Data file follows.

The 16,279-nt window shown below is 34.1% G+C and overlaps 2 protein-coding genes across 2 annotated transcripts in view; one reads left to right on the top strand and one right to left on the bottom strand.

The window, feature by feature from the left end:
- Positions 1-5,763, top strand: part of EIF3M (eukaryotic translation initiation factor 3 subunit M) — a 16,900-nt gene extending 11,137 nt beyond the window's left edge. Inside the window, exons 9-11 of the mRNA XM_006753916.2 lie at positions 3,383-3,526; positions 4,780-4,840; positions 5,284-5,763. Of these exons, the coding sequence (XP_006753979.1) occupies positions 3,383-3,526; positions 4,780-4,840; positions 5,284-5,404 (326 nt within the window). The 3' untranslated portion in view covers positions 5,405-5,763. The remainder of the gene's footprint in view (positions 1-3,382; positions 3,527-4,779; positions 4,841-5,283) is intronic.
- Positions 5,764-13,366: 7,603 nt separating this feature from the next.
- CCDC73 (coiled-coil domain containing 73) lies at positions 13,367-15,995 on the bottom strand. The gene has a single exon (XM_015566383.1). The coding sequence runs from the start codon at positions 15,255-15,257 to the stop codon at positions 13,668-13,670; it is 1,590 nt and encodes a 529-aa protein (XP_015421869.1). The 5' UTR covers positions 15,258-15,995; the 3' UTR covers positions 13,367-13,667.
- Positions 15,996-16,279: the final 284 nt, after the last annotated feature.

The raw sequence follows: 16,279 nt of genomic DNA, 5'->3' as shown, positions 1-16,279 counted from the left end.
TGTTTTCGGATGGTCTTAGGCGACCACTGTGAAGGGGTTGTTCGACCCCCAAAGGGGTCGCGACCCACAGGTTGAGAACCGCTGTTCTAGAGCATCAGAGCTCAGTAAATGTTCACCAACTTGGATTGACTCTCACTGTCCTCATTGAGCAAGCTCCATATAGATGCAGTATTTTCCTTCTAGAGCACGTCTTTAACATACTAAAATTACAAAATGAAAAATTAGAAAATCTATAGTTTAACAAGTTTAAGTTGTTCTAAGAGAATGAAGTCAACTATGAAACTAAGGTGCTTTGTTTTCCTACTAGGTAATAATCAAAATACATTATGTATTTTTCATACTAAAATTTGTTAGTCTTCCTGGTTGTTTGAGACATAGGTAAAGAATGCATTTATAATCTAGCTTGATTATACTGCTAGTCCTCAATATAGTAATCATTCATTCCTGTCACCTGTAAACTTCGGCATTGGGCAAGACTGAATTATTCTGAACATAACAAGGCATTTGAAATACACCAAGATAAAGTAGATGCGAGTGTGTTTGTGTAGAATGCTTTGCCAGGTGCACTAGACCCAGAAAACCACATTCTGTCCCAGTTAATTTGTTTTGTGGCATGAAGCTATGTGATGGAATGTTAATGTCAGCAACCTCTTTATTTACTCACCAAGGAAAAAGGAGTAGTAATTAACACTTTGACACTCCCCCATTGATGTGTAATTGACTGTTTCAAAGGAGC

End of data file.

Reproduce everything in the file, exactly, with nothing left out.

The 16,279-nt window shown below is 34.1% G+C and overlaps 2 protein-coding genes across 2 annotated transcripts in view; one reads left to right on the top strand and one right to left on the bottom strand.

The window, feature by feature from the left end:
- Positions 1-5,763, top strand: part of EIF3M (eukaryotic translation initiation factor 3 subunit M) — a 16,900-nt gene extending 11,137 nt beyond the window's left edge. Inside the window, exons 9-11 of the mRNA XM_006753916.2 lie at positions 3,383-3,526; positions 4,780-4,840; positions 5,284-5,763. Of these exons, the coding sequence (XP_006753979.1) occupies positions 3,383-3,526; positions 4,780-4,840; positions 5,284-5,404 (326 nt within the window). The 3' untranslated portion in view covers positions 5,405-5,763. The remainder of the gene's footprint in view (positions 1-3,382; positions 3,527-4,779; positions 4,841-5,283) is intronic.
- Positions 5,764-13,366: 7,603 nt separating this feature from the next.
- CCDC73 (coiled-coil domain containing 73) lies at positions 13,367-15,995 on the bottom strand. The gene has a single exon (XM_015566383.1). The coding sequence runs from the start codon at positions 15,255-15,257 to the stop codon at positions 13,668-13,670; it is 1,590 nt and encodes a 529-aa protein (XP_015421869.1). The 5' UTR covers positions 15,258-15,995; the 3' UTR covers positions 13,367-13,667.
- Positions 15,996-16,279: the final 284 nt, after the last annotated feature.

The raw sequence follows: 16,279 nt of genomic DNA, 5'->3' as shown, positions 1-16,279 counted from the left end.
TGTTTTCGGATGGTCTTAGGCGACCACTGTGAAGGGGTTGTTCGACCCCCAAAGGGGTCGCGACCCACAGGTTGAGAACCGCTGTTCTAGAGCATCAGAGCTCAGTAAATGTTCACCAACTTGGATTGACTCTCACTGTCCTCATTGAGCAAGCTCCATATAGATGCAGTATTTTCCTTCTAGAGCACGTCTTTAACATACTAAAATTACAAAATGAAAAATTAGAAAATCTATAGTTTAACAAGTTTAAGTTGTTCTAAGAGAATGAAGTCAACTATGAAACTAAGGTGCTTTGTTTTCCTACTAGGTAATAATCAAAATACATTATGTATTTTTCATACTAAAATTTGTTAGTCTTCCTGGTTGTTTGAGACATAGGTAAAGAATGCATTTATAATCTAGCTTGATTATACTGCTAGTCCTCAATATAGTAATCATTCATTCCTGTCACCTGTAAACTTCGGCATTGGGCAAGACTGAATTATTCTGAACATAACAAGGCATTTGAAATACACCAAGATAAAGTAGATGCGAGTGTGTTTGTGTAGAATGCTTTGCCAGGTGCACTAGACCCAGAAAACCACATTCTGTCCCAGTTAATTTGTTTTGTGGCATGAAGCTATGTGATGGAATGTTAATGTCAGCAACCTCTTTATTTACTCACCAAGGAAAAAGGAGTAGTAATTAACACTTTGACACTCCCCCATTGATGTGTAATTGACTGTTTCAAAGGAGC